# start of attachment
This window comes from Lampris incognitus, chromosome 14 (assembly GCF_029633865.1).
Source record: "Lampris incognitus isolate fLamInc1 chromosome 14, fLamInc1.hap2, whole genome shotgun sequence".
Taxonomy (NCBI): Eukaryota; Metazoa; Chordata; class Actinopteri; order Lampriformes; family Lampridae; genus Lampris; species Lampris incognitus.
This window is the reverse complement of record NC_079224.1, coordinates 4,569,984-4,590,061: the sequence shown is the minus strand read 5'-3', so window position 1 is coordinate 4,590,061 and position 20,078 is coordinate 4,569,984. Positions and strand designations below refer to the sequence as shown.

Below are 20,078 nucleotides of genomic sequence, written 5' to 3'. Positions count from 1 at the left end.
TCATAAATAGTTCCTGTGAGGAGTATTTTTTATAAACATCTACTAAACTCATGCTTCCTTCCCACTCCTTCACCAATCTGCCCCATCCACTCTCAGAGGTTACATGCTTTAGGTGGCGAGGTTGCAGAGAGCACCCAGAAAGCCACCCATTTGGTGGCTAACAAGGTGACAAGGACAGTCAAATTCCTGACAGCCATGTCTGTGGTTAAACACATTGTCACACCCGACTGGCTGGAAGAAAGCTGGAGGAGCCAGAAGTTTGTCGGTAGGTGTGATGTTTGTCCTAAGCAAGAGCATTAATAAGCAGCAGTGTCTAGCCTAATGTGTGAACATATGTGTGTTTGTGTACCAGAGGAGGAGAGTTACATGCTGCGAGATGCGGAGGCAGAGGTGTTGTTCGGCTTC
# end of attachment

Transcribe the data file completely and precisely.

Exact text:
This window comes from Lampris incognitus, chromosome 14 (assembly GCF_029633865.1).
Source record: "Lampris incognitus isolate fLamInc1 chromosome 14, fLamInc1.hap2, whole genome shotgun sequence".
Taxonomy (NCBI): Eukaryota; Metazoa; Chordata; class Actinopteri; order Lampriformes; family Lampridae; genus Lampris; species Lampris incognitus.
This window is the reverse complement of record NC_079224.1, coordinates 4,569,984-4,590,061: the sequence shown is the minus strand read 5'-3', so window position 1 is coordinate 4,590,061 and position 20,078 is coordinate 4,569,984. Positions and strand designations below refer to the sequence as shown.

Below are 20,078 nucleotides of genomic sequence, written 5' to 3'. Positions count from 1 at the left end.
TCATAAATAGTTCCTGTGAGGAGTATTTTTTATAAACATCTACTAAACTCATGCTTCCTTCCCACTCCTTCACCAATCTGCCCCATCCACTCTCAGAGGTTACATGCTTTAGGTGGCGAGGTTGCAGAGAGCACCCAGAAAGCCACCCATTTGGTGGCTAACAAGGTGACAAGGACAGTCAAATTCCTGACAGCCATGTCTGTGGTTAAACACATTGTCACACCCGACTGGCTGGAAGAAAGCTGGAGGAGCCAGAAGTTTGTCGGTAGGTGTGATGTTTGTCCTAAGCAAGAGCATTAATAAGCAGCAGTGTCTAGCCTAATGTGTGAACATATGTGTGTTTGTGTACCAGAGGAGGAGAGTTACATGCTGCGAGATGCGGAGGCAGAGGTGTTGTTCGGCTTC